Save the Rhino International Inc

Rhino Threats

This section gives an overview of the main threats to all rhino species.

Click here for more information about threats to rhinos from our sister organisation Save the Rhino International.



Rhinos are poached for their horns, and this is the most serious threat to all rhino species.

Rhino horn is used in traditional Chinese medicine for a variety of ailments including fever, anxiety and food poisoning. The demand for horn has escalated in recent years increasingly driven by users in Vietnam, where it appears to be used as a demonstration of wealth and high social status. It is estimated that weight-for-weight rhino horn is currently worth more than gold. This high value has resulted in rhino poachers developing highly sophisticated and well organised international crime syndicates with access to improved weaponry and equipment such as helicopters.

In the 1970s and 80s, horn from rhinos poached in East Africa was mainly destined for the Yemen, where it was made into ornamental handles for traditional daggers called jambiyas. This trade was fuelled by the oil boom and has reduced recently due to economic decline in the region.

Credit Renaud Fulconis

Habitat Loss


Habitat loss is a significant factor in the conservation of many species around the world. As human populations have grown, more land is required for settlements and farming, and this means less land is available for wildlife. In addition, forests around the world are being logged to supply the world's demand for timber, and this affects all species that live in those forests.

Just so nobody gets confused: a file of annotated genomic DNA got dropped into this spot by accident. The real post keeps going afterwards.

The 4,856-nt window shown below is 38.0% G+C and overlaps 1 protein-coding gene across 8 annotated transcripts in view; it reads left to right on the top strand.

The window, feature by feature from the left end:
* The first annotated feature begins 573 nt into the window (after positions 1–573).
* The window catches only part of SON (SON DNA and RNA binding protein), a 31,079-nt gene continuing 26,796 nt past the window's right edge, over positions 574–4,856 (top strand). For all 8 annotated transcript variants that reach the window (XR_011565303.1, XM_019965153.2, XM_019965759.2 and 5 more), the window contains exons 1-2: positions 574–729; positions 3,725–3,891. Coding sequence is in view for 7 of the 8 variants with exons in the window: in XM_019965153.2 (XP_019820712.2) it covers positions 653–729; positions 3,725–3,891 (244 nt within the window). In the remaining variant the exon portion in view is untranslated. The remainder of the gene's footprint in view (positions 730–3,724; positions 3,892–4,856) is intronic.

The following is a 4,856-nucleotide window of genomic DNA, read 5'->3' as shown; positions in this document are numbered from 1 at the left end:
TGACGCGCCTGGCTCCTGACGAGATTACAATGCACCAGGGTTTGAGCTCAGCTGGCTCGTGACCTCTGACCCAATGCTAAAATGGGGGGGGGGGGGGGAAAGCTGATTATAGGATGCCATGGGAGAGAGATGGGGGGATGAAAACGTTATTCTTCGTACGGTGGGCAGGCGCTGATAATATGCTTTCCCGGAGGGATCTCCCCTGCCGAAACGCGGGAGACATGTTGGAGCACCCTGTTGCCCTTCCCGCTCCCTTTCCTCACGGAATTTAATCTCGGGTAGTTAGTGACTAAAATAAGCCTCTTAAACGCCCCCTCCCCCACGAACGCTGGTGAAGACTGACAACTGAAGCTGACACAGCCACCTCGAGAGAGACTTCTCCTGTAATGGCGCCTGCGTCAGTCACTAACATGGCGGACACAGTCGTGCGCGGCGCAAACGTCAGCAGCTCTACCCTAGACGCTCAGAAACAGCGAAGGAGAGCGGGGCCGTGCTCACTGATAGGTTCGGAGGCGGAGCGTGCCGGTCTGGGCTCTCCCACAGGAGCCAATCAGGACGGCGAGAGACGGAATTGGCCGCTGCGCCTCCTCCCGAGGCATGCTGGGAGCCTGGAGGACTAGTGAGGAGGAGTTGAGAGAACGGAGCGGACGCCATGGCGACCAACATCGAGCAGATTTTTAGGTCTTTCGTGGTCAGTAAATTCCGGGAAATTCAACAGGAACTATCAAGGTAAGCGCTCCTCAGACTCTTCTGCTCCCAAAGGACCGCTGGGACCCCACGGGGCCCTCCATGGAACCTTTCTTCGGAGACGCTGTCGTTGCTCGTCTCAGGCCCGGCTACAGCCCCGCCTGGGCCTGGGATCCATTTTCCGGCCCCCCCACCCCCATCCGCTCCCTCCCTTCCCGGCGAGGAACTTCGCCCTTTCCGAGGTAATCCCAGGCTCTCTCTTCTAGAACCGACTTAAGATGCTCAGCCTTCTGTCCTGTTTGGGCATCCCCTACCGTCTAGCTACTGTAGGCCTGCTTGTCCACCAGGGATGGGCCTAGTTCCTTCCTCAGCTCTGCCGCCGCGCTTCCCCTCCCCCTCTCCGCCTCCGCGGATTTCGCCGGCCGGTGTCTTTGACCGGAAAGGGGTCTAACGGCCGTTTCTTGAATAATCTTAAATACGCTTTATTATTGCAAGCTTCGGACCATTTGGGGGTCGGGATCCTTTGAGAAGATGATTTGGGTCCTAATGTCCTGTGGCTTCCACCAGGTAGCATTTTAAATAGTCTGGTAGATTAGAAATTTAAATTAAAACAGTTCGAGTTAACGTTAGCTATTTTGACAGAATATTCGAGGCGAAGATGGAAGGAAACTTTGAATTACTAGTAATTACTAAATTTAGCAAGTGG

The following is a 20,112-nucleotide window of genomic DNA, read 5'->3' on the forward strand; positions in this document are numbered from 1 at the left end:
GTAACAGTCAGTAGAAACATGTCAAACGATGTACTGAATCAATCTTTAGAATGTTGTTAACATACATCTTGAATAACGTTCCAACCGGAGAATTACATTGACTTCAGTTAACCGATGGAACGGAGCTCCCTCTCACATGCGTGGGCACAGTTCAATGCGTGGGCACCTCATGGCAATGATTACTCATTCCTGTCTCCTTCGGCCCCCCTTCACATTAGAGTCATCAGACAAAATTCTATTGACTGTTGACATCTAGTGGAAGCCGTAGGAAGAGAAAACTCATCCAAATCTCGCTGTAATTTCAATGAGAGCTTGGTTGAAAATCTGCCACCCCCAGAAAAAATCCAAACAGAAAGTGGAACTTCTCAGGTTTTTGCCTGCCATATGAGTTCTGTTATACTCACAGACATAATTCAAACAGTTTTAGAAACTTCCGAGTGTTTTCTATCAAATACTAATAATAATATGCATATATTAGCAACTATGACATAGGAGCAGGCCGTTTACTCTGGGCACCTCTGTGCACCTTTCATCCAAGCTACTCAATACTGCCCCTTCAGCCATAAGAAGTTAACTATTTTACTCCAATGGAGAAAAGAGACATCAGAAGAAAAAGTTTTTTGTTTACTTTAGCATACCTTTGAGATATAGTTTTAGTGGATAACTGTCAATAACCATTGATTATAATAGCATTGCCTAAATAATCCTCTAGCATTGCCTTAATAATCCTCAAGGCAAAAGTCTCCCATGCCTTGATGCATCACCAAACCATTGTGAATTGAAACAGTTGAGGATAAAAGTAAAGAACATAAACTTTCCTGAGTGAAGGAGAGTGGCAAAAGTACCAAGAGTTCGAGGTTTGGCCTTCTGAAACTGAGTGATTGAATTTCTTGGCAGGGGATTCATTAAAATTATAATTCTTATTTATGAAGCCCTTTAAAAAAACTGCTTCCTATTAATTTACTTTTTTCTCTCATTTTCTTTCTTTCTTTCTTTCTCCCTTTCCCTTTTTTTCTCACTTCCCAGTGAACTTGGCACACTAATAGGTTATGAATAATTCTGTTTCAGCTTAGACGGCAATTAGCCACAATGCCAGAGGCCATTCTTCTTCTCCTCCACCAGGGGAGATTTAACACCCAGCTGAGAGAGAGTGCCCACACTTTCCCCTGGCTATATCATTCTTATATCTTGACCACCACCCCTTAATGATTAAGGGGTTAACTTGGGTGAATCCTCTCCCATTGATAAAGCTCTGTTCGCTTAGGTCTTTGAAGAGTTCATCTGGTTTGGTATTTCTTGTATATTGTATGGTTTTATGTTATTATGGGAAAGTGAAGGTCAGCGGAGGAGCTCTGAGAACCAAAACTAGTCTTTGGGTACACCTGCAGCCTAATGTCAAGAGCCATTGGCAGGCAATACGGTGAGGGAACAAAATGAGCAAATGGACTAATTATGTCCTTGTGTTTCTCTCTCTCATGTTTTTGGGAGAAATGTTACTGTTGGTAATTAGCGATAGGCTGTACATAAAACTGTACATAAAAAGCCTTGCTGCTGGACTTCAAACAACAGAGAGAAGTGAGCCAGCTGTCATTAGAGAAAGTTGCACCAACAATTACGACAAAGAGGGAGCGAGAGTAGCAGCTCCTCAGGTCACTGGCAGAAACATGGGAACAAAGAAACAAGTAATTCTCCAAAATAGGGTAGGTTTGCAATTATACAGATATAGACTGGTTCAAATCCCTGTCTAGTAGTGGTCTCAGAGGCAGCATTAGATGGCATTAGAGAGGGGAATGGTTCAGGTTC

Rhino range has greatly reduced in the past few centuries, with many countries in both Africa and Asia losing their rhino species completely. Although much of this is due to poaching, habitat loss has also been a key factor in global rhino population decline from over 1 million rhinos to approximately 30,000 alive today.

Save the Rhino International Inc recognises the importance of maintaining rhino habitat and many of the field projects we support are working to ensure that this habitat is available for future generations of rhino.

Credit Steve and Ann Toon

Political Conflict


Political conflict is not a direct threat to rhinos, but it facilitates other threats, such as poaching.

Poaching is the main threat to the rhinos' survival and conservationists work to reduce this threat through anti-poaching patrols, fencing sanctuaries and incentivising local communities to pass on information about poachers.

In areas with political conflict, such as war zones or political instability, where law and order has broken down, it has become much easier for the poachers to kill rhinos and other endangered species. Particular examples of places where political conflict has been matched by a rise in poaching include the Democratic Republic of Congo, Zimbabwe and Nepal.

Credit Steve and Ann Toon

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